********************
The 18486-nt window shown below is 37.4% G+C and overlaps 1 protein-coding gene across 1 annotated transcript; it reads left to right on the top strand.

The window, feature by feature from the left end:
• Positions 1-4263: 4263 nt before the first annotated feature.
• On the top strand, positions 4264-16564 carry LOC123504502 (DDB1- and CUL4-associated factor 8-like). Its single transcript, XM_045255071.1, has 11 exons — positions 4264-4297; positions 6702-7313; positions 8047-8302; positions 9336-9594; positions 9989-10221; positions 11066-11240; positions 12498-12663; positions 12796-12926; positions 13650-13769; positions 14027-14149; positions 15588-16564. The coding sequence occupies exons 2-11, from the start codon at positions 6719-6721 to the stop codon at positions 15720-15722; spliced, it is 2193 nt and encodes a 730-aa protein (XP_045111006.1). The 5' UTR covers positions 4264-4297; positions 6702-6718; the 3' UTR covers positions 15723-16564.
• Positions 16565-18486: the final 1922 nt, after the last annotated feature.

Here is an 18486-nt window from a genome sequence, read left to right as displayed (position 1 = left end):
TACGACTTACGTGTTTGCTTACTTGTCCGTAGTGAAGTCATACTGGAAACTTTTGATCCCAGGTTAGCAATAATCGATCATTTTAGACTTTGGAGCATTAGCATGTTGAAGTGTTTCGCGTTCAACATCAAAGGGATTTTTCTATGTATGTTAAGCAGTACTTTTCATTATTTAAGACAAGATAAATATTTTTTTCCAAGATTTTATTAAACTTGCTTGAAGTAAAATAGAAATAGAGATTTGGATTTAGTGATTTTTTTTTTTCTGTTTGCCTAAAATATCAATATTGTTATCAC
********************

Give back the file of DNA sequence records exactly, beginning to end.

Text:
The 18486-nt window shown below is 37.4% G+C and overlaps 1 protein-coding gene across 1 annotated transcript; it reads left to right on the top strand.

The window, feature by feature from the left end:
• Positions 1-4263: 4263 nt before the first annotated feature.
• On the top strand, positions 4264-16564 carry LOC123504502 (DDB1- and CUL4-associated factor 8-like). Its single transcript, XM_045255071.1, has 11 exons — positions 4264-4297; positions 6702-7313; positions 8047-8302; positions 9336-9594; positions 9989-10221; positions 11066-11240; positions 12498-12663; positions 12796-12926; positions 13650-13769; positions 14027-14149; positions 15588-16564. The coding sequence occupies exons 2-11, from the start codon at positions 6719-6721 to the stop codon at positions 15720-15722; spliced, it is 2193 nt and encodes a 730-aa protein (XP_045111006.1). The 5' UTR covers positions 4264-4297; positions 6702-6718; the 3' UTR covers positions 15723-16564.
• Positions 16565-18486: the final 1922 nt, after the last annotated feature.

Here is an 18486-nt window from a genome sequence, read left to right as displayed (position 1 = left end):
TACGACTTACGTGTTTGCTTACTTGTCCGTAGTGAAGTCATACTGGAAACTTTTGATCCCAGGTTAGCAATAATCGATCATTTTAGACTTTGGAGCATTAGCATGTTGAAGTGTTTCGCGTTCAACATCAAAGGGATTTTTCTATGTATGTTAAGCAGTACTTTTCATTATTTAAGACAAGATAAATATTTTTTTCCAAGATTTTATTAAACTTGCTTGAAGTAAAATAGAAATAGAGATTTGGATTTAGTGATTTTTTTTTTTCTGTTTGCCTAAAATATCAATATTGTTATCAC